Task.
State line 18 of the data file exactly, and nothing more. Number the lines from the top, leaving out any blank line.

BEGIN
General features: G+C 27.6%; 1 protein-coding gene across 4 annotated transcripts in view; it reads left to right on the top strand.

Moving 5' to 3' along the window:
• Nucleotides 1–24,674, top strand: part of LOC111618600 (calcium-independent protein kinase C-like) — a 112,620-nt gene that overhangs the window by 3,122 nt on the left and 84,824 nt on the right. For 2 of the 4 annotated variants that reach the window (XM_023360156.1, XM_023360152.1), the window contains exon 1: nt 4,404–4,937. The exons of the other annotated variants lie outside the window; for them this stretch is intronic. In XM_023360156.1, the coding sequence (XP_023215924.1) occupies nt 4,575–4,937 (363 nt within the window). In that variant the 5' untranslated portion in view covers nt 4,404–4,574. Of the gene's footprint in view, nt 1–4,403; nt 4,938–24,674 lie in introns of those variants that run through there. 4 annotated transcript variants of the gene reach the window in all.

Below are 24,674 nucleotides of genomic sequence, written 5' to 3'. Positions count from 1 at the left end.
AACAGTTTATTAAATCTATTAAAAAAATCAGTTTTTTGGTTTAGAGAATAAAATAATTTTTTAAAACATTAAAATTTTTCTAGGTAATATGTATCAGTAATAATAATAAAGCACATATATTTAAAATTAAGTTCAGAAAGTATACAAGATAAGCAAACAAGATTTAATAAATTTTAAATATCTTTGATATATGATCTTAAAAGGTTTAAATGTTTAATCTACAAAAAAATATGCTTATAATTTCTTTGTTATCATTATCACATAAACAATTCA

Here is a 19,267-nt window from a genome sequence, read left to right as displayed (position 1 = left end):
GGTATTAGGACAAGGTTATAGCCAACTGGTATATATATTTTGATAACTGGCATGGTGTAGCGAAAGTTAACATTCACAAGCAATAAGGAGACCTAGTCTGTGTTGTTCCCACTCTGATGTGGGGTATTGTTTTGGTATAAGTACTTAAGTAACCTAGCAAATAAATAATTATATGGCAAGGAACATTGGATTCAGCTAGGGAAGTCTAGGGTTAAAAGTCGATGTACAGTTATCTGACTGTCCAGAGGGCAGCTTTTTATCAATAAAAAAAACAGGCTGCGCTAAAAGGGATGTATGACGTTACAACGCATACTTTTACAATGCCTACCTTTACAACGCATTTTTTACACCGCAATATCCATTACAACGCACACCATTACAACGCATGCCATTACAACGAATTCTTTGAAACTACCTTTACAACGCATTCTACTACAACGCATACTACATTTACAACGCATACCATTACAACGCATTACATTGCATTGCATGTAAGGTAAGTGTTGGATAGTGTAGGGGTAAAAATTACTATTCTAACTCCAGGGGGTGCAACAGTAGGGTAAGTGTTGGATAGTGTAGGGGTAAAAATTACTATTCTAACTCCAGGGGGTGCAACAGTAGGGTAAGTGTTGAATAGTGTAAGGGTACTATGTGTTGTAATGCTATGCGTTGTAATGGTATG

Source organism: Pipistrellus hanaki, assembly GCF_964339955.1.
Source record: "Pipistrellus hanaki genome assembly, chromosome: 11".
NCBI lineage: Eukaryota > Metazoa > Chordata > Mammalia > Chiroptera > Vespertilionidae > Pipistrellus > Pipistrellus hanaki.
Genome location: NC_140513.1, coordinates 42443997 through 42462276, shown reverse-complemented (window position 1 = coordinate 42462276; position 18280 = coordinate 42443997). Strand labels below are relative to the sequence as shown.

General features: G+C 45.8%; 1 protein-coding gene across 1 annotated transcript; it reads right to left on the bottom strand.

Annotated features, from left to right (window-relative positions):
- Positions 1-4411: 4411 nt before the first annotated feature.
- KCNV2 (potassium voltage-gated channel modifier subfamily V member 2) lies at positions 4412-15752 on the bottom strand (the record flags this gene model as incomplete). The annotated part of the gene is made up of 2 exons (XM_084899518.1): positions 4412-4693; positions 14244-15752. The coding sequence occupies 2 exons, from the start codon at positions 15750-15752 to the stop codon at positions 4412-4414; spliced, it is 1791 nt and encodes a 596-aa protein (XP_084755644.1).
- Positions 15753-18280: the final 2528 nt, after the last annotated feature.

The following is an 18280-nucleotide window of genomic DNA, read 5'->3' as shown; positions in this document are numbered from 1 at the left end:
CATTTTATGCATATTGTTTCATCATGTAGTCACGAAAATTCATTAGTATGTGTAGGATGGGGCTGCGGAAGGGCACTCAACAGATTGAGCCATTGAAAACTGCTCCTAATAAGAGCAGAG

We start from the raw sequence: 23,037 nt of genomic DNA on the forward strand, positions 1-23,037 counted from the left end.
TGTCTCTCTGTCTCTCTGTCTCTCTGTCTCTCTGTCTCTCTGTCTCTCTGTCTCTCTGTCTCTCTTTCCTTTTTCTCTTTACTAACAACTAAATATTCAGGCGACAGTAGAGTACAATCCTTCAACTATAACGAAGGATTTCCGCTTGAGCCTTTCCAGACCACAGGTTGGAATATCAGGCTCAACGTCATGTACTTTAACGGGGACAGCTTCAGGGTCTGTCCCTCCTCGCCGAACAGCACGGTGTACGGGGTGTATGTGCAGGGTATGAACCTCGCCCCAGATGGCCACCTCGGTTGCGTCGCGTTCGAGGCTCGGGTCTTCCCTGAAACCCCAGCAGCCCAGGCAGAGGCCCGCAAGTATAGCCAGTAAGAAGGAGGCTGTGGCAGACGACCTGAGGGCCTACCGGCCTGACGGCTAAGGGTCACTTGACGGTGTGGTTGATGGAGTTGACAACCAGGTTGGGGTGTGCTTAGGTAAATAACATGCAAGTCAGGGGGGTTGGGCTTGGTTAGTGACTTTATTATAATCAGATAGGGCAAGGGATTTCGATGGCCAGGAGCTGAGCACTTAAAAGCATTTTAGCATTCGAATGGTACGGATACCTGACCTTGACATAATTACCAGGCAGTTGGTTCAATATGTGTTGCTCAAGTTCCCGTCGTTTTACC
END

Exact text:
CATTTTATGCATATTGTTTCATCATGTAGTCACGAAAATTCATTAGTATGTGTAGGATGGGGCTGCGGAAGGGCACTCAACAGATTGAGCCATTGAAAACTGCTCCTAATAAGAGCAGAG